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Mainstream, VOL LX No 13, New Delhi, March 19, 2022

50 year Journey of the Barefoot College Celebrates Hidden Abilities and Great Potential of Ordinary People | Bharat Dogra

Friday 18 March 2022, by Bharat Dogra

The Barefoot College, which has emerged as one of the most creative institutions in the field of rural development, discussed and admired at world level as a symbol of the often hidden but great abilities of ordinary people, particularly women and weaker sections, is completing 50 years of its eventful journey this year. Its experiences are important in the context of its own very creative achievements of course but even more so in the context of the support this provides to the idea of ordinary people having a much greater say in evolving their development path, as opposed to over-centralized, impositional models.

Several inspiring stories of women and men from very modest backgrounds overcoming many constraints and difficulties to acquire important skills and then using these to help their community have been a very important component of this 50 year, (1972-2022), continuing journey. Take the example of Sita Devi (Tyod village of Ajmer district) who grew up without receiving any formal education. However as a young woman when she got an opportunity to learn the repair and maintenance of hand pumps, she mastered the new skills so well that other villagers who had doubted the ability of women to take up this work had to reconsider their opinion. As a ’barefoot’ hand-pump mechanic, Sita covered an area of about 6 villages, which had a total of around 100 hand pumps.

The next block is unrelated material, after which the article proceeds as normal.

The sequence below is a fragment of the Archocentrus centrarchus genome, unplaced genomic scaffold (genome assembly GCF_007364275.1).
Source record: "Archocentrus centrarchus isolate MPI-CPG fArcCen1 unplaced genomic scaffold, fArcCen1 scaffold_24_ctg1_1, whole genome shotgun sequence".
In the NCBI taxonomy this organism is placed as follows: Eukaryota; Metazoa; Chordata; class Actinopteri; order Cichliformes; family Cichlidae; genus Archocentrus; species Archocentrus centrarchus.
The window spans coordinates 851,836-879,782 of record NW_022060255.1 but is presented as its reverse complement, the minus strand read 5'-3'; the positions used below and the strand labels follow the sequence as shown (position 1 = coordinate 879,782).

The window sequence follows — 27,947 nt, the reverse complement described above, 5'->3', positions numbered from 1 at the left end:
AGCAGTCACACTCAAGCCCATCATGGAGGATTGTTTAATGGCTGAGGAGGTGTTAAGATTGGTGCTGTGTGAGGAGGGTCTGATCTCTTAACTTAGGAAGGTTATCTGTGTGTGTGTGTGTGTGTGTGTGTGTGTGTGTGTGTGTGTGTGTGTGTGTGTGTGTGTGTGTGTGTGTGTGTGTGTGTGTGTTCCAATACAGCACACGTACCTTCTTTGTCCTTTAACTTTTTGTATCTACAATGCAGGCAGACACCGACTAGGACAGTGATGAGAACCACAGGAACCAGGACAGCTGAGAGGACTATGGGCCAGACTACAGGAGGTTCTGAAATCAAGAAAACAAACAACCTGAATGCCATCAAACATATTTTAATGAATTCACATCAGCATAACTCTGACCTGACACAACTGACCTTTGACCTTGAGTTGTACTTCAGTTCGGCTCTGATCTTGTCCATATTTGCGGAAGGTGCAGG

After some years another opportunity came Seeta’s way in the form of training for installation and repair of solar energy systems in rural areas. Following this training. Seeta teamed up with some of her colleagues like Shahnaz, Shyama and Kamla to form the Women Barefoot Solar Cooker Engineers’. Society - a registered association of rural women who complete the full fabrication and production of parabolic solar cookers. When I met this group in Tilonia village (Ajmer district), they explained to me the working of the parabolic cooker installed there, including the precise measurements needed to ensure that the cooker is able to track the sun.